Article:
The Human Truth Foundation

Human Rights and Freedom in Myanmar (Burma)

By Vexen Crabtree 2018

#buddhism #Buddhist_extremism #china #gender_equality #hinduism #islam #myanmar #myanmar_(burma) #myanmar_(burma)_women #prejudice #religion_in_myanmar #Therevada_Buddhism #women

Myanmar (Burma)
Union of Myanmar

[Country Profile Page]
StatusIndependent State
Social and Moral Index163rd best
Life Expectancy65.67yrs (2017)2

Myanmar (Burma) is amongst the worst places in the world at ensuring human rights and freedom, and it has severe cultural issues when it comes to tolerance and equality. Myanmar (Burma) does worse than average in opposing gender inequality3, LGBT equality4, freethought5 and in supporting press freedom6. And finally, it falls into the worst 20 for the rate of gender bias (from 7 indicators)7, commentary in Human Rights Watch reports8, supporting personal, civil & economic freedoms9 (one of the highest in Asia), speed of uptake of HR treaties10 (one of the highest in Asia) and in its nominal commitment to Human Rights11 (amongst the lowest in Asia). After attacks on security force outposts by Arakan Rohingya Salvation Army (ARSA) militants, in 2017, the Burmese military "launched a large-scale ethnic cleansing campaign against the Rohingya Muslim population" and engaged in widespread crimes against humanity12. Human rights are poorly defended because of Burma's "weak rule of law, corrupt judiciary, Buddhist extremism13, and unwillingness to prosecute members of the security forces"12. Since a military coup in 2021, civil life has deteriorated even further13. Despite all this, China continued to strengthen economic ties to Burma and has actively shielded its government from international action12.

1. Myanmar (Burma)'s Human Rights, Equality & Tolerance

#equality #gender_equality #human_rights #morals #politics #prejudice #tolerance

Compared to Asia (2020)14
Pos.Lower is better
Avg Rank14
1Hong Kong24.3
43Myanmar (Burma)128.5
46Saudi Arabia134.5
Asia Avg99.9
Human Rights, Equality & Tolerance (2020)14
Pos.Lower is better
Avg Rank14
169Equatorial Guinea128.4
171Myanmar (Burma)128.5
World Avg87.9

The best countries in the world at ensuring human rights, fostering equality and promoting tolerance, are Sweden, Norway and Denmark15. These countries are displaying the best traits that humanity has to offer. The worst countries are The Solomon Islands, Somalia and Tuvalu15.

The data sets used to calculate points for each country are statistics on commentary in Human Rights Watch reports, its nominal commitment to Human Rights, speed of uptake of HR treaties, supporting personal, civil & economic freedoms, supporting press freedom, eliminating modern slavery, opposing gender inequality, the rate of gender bias (from 7 indicators), the year from which women could participate in democracy, its success in fighting anti-semitic prejudice, LGBT equality and freethought. The regions with the best average results per country are Scandinavia, Baltic States and Europe15, whereas the worst are Melanesia, Micronesia and Australasia15.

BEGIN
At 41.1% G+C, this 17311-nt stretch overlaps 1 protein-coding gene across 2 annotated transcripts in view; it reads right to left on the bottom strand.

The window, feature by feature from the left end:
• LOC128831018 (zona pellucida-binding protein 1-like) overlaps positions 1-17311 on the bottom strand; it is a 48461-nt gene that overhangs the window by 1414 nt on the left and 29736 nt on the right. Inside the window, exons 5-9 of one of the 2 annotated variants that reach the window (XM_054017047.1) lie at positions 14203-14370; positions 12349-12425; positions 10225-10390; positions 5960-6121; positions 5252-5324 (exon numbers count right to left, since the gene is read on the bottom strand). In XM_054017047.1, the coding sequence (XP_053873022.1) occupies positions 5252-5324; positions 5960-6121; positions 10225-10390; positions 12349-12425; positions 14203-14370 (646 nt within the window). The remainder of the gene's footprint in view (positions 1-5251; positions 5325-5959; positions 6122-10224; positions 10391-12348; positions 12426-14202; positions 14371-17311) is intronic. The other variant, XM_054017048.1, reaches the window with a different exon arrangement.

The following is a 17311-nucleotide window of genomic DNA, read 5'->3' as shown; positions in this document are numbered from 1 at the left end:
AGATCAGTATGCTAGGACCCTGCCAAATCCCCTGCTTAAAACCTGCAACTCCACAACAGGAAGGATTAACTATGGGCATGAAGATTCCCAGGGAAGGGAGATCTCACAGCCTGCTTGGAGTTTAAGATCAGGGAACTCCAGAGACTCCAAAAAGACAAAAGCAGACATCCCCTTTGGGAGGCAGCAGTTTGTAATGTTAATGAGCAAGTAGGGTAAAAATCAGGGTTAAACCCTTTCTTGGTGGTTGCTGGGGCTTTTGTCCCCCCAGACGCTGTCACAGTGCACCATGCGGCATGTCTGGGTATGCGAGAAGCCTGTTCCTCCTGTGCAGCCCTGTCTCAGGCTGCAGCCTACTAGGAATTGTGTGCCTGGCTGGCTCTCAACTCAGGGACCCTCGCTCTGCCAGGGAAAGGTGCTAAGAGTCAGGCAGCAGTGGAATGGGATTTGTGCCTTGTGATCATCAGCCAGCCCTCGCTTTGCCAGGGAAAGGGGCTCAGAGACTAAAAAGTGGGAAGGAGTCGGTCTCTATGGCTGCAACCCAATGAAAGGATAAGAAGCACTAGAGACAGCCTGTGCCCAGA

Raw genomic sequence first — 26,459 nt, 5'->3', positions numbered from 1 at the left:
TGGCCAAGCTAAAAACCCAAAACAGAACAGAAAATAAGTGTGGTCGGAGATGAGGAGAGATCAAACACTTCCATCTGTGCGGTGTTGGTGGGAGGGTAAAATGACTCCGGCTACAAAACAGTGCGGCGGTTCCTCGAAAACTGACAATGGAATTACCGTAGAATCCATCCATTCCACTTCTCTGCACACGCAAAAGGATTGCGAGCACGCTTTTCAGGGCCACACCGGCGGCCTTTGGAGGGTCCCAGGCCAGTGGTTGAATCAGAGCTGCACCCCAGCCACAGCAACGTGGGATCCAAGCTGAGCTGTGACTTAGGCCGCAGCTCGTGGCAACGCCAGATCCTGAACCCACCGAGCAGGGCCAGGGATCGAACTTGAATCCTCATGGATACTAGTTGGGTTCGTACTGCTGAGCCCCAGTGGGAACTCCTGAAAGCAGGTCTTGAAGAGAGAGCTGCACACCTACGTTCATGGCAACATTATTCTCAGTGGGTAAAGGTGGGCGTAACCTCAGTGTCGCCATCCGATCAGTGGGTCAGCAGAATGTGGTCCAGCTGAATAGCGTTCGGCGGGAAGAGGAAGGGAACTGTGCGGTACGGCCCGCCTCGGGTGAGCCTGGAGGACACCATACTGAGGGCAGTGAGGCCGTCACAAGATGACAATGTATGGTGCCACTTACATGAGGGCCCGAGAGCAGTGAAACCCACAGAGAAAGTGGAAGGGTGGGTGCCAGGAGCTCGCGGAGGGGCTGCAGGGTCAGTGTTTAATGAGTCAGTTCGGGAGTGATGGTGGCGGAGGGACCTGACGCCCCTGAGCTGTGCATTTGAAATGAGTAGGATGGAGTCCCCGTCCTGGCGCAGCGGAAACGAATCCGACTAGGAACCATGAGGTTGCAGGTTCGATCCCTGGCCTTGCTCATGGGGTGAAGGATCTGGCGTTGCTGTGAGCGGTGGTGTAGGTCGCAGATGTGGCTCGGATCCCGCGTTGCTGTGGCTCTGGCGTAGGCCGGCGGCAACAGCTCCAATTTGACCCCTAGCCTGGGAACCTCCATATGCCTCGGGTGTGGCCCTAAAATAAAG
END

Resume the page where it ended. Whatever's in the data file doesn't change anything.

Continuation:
For more, see:

Amnesty International's 2023-23 summary on human rights in Myanmar (Burma) stated:

The crackdown against opposition to military rule intensified. Thousands of people were arbitrarily detained and more than 1,000 opposition politicians, political activists, human rights defenders and others were convicted in unfair trials. Widespread torture of detainees continued. Four men were executed following unfair trials on politically motivated charges. Indiscriminate military attacks on civilians and civilian objects resulted in hundreds of deaths and mass displacement. Foreign companies were found to have supplied aviation fuel to the Myanmar military that was responsible for carrying out aerial attacks killing hundreds of civilians. Tens of thousands of ethnic Rohingya people remained in squalid displacement camps and their rights remained severely curtailed. Military authorities continued to restrict the delivery of humanitarian aid.

"The State of the World's Human Rights 2022/23" by Amnesty International (2023)16

"Despite the appearance of civilian rule, the military remained the primary power-holder in the country" and they blocked attempts legal attempts to restore democratic control12, with over 90 cases being brought via the often-abused 2013 Telecommunications Act section 66(d), although the President Htin Kyaw managed (against Parliament's wish) to reduce the maximum sentence from 3 to 2 years for offences.

2. Human Rights & Tolerance

2.1. Human Rights Watch Comments


Human Rights Watch Comments
Higher is better8
108=Central African Rep.-8
110Myanmar (Burma)-9
Asia Avg-5.0
World Avg-1.9
Myanmar (Burma) is 5th-worst in the world in terms of commentary in Human Rights Watch reports.

Human Rights Watch comments concentrate mostly on negative issues, however, they also make positive comments for those countries that engage in human rights defence around the world, or who make improvements at home. By adding up positive and negative comments (including double-points for negatives that involve large scales and crimes against humanity), the Social and Moral Index turns HRW commentary into quantified values. Some countries may be unfairly penalized because HRW have not examined them, and, some countries "get away" with abuses if they manage to hide it, or if it goes unnoticed - a negative point has been given for those countries in which HRW specifically state that access to investigators has been barred. The points were limited to a minimum of -10 because there are some points at which things are so bad, with abuses affecting so many, it is difficult to be more specific about the depths of the issues.